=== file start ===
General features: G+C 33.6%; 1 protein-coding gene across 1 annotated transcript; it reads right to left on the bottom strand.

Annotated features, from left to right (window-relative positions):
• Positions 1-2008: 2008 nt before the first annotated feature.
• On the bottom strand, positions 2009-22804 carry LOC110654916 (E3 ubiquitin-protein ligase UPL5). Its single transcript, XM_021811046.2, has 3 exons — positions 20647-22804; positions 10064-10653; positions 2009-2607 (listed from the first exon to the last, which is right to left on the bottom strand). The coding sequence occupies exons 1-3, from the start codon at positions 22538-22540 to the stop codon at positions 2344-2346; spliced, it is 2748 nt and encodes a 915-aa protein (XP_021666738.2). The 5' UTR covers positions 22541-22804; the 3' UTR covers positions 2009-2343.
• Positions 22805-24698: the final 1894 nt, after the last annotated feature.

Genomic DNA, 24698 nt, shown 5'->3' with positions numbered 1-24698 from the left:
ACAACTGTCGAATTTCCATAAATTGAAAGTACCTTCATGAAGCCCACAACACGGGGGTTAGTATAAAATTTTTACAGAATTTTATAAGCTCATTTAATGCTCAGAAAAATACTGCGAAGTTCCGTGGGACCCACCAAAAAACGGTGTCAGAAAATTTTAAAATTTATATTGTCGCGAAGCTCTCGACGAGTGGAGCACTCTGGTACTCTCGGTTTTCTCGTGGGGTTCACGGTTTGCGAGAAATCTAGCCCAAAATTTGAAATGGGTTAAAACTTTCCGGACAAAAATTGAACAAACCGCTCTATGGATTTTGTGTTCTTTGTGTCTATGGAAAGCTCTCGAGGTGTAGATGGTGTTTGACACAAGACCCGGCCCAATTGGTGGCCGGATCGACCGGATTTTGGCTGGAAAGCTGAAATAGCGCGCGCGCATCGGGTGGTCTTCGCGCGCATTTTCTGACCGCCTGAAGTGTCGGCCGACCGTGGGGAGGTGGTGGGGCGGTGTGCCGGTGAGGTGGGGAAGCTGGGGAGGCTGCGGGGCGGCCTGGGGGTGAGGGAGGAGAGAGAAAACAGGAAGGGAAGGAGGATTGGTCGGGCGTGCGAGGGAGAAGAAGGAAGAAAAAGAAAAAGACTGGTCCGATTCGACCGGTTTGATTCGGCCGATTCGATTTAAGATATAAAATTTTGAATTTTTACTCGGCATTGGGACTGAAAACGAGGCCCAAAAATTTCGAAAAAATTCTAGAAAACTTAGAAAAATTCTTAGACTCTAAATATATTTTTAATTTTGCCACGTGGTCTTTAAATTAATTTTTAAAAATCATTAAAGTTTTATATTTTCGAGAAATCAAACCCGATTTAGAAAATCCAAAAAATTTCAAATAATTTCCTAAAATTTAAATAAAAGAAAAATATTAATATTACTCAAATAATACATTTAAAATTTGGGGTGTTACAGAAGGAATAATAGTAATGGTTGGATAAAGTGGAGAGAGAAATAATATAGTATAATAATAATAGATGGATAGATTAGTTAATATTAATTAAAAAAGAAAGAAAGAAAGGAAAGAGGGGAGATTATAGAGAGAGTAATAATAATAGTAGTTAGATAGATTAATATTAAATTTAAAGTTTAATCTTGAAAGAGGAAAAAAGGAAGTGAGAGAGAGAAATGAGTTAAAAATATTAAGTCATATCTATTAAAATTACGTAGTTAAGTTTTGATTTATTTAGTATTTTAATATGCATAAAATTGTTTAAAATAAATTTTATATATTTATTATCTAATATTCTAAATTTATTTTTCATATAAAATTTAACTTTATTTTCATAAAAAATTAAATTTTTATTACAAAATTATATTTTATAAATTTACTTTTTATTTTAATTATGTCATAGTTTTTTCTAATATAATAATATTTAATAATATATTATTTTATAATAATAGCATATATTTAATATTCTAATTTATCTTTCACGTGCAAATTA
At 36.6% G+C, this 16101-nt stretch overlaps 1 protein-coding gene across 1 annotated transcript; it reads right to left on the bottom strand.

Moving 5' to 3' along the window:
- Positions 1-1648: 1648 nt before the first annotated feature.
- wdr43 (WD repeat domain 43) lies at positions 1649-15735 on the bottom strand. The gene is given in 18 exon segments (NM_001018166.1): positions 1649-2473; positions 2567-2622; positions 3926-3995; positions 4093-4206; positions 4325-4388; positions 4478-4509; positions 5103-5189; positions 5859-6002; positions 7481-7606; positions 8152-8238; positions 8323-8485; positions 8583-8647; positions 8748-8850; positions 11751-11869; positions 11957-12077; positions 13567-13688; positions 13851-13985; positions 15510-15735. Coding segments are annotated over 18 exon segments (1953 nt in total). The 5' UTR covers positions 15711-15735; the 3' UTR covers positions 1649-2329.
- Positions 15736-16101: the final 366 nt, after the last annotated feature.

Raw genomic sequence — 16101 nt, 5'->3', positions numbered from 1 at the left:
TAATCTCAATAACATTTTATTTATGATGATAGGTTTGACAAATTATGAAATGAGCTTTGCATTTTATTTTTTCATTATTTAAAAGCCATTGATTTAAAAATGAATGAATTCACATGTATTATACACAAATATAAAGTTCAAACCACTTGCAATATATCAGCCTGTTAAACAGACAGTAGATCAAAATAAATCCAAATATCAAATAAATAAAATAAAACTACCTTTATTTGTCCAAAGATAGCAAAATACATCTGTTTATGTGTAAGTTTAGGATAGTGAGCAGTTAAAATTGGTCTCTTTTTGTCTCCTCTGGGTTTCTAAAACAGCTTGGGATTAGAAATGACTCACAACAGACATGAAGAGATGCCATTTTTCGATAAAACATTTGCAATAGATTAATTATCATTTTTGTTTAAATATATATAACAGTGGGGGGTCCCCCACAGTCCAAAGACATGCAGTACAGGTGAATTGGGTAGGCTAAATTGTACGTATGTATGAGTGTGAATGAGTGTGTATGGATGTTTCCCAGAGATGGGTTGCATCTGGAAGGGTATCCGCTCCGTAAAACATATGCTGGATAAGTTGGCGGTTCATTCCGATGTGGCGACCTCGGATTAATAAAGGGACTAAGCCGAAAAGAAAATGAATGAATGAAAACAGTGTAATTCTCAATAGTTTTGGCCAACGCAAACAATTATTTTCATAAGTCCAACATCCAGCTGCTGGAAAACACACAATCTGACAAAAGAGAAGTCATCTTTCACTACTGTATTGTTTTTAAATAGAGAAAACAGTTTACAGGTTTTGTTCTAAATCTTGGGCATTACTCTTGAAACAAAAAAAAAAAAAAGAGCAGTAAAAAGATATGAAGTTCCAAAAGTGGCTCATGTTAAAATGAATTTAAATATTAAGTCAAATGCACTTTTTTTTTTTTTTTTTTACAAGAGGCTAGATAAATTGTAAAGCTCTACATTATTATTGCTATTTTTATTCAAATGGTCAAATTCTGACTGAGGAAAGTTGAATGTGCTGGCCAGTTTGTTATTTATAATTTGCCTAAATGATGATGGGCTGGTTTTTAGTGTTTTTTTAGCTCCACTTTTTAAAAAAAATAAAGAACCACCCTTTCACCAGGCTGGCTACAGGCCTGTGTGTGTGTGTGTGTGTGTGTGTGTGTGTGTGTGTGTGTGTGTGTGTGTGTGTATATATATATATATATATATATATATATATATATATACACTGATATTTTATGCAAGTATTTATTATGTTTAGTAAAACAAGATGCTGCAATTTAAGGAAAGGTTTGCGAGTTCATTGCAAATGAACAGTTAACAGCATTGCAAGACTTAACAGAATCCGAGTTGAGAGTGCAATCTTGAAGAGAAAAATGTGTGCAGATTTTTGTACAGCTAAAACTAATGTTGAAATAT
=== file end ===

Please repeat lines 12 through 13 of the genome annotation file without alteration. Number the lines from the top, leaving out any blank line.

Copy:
- Positions 15736-16101: the final 366 nt, after the last annotated feature.

Raw genomic sequence — 16101 nt, 5'->3', positions numbered from 1 at the left: